There’s a moment towards the end of Whiskey Tango Foxtrot, and I’m not really giving anything away here, when protagonist and war journalist, Kim Baker (Tina Fey), looks out the window of her taxi as it drives her to the Kabul airport. She sees a young boy, begging on the street, and smiles fondly. The music swells. He was the same boy who scammed her when she first arrived in Afghanistan, a few years earlier. The idea is that we get swept up in Baker’s sentimental moment. The boy was an exciting life experience for her. What the fuck? The streets of a worn-torn, third world city is that boy’s life.
There are other aspects of Whiskey Tango Foxtrot that err toward the offensive. Baker’s two central Afghan professional relationships are played by Alfred Molina and Christopher Abbott. Molina’s heritage is Italian/Spanish and Abbott’s is Italian/Portuguese. But they certainly offer enthusiastic caricatures of Middle Eastern men.
There are also the horrific events depicted in the film that are breezed over by filmmakers too enthusiastic to get to the next joke. Joseph Heller’s “Catch-22” is the archetypal example of a union between comedy and tragedy. Whiskey Tango Foxtrot directors Glenn Ficarra and John Requa appear to be pursuing the same line of thought as Heller, but perhaps they’re not. The film suffers from the most bewildering identity crisis. It’s not funny enough to be a comedy. It’s not biting or insightful enough to be a satire. It’s too insipid and shallow to gain any dramatic traction. And it’s charmless and unentertaining, which covers most other forms of cinema that a film like Whiskey Tango Foxtrot could possibly want to be.
The film follows Baker, a television journalist, after she agrees to take on a short stint as a war reporter in Afghanistan. She heads to Kabul, where the culture shock proves too much for her initially. She’ll overcome that. We know that from the get go, partly because the film opens three years into an assignment that was meant to last three months and partly because the film is maddeningly formulaic and that’s just how these fish out of water stories seem to play out.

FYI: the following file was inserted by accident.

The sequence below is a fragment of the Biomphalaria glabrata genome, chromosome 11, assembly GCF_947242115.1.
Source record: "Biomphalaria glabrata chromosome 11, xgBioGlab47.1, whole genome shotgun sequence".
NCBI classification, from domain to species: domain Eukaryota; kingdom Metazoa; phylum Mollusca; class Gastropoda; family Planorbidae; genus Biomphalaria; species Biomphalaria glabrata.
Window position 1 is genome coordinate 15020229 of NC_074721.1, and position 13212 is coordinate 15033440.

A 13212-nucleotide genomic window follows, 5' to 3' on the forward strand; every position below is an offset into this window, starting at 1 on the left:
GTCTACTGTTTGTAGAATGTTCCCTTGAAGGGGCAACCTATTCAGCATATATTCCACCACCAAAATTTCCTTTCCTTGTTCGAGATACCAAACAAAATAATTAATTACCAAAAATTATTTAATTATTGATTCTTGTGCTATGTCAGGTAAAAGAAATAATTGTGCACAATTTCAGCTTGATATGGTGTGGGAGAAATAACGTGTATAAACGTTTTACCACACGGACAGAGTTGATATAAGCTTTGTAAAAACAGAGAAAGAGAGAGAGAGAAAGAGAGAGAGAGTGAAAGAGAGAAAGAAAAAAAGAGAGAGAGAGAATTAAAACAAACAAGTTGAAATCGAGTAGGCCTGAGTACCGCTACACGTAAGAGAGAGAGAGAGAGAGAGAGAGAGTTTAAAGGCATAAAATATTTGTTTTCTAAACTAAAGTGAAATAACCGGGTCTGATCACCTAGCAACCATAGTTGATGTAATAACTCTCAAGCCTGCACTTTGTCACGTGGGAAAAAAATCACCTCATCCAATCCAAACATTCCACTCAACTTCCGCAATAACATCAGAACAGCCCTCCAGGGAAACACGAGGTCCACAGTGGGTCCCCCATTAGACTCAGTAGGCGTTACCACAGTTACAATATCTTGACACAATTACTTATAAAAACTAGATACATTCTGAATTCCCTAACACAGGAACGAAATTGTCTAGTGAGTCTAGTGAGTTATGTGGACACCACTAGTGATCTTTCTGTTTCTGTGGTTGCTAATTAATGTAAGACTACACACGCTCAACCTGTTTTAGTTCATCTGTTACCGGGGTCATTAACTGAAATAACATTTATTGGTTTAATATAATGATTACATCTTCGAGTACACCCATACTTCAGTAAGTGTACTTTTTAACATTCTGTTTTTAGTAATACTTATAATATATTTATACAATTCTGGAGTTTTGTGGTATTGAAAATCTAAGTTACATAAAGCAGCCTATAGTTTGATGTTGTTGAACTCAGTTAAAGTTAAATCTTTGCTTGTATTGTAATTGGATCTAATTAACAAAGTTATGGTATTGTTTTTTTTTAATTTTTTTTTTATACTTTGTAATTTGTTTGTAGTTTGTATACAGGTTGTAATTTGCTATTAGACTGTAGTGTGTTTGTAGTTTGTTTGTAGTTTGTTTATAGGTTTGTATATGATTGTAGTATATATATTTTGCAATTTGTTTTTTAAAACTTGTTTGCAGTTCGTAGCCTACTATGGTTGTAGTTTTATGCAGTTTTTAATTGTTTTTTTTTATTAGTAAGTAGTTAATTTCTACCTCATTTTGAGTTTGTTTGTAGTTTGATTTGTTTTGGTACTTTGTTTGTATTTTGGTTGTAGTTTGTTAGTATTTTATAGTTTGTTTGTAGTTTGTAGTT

The plot is disjointed and episodic, which can work in a film’s favour but only inhibits Whiskey Tango Foxtrot from achieving any sense of narrative tension or character development. There’s nothing to any of it. You won’t care about what’s happening on screen because it’s all so chaotically and confusingly conveyed. You won’t care about the characters because they’re paper thin and repellent. So what’s left to care about? Not much, if anything at all.
It might not be the responsibility of a film to offer insight into its subject but Whiskey Tango Foxtrot establishes itself as a film that will, and then doesn’t.
Here’s a recent quote from Fey: “The most challenging thing, personally, was trying to pretend we were there [in Afghanistan]. To really try to imagine the feeling of danger. Because we were in New Mexico, we are in the United States.”
And here’s one from co-star, Margot Robbie: “It is difficult, having no exposure to what it would be like to be a war correspondent. I did like a lot of reading about things that we weren’t actually talking about in the script necessarily, but you know, the things that would happen to reporters over there, just so that I could recognize the stakes that we would technically be in and try and bring that fear to a scene … So I just tried to read about it, so I could kind of get a grasp of the stakes. … But yeah, definitely difficult not actually being there and not actually feeling the imminent danger the way they would have been.”
If that doesn’t sum it up nicely, maybe nothing will. Whiskey Tango Foxtrot feels like a movie about Afghanistan that was filmed in America, with Americans playing Afghans, made by a whole lot of people who didn’t have any grasp on the material whatsoever.
If a central character so self-centred that her principle concerns while living in Kabul during the war in Afghanistan are professional success, men and an active night life is of interest then perhaps Whiskey Tango Foxtrot is the film for you. For anyone else, best steer clear.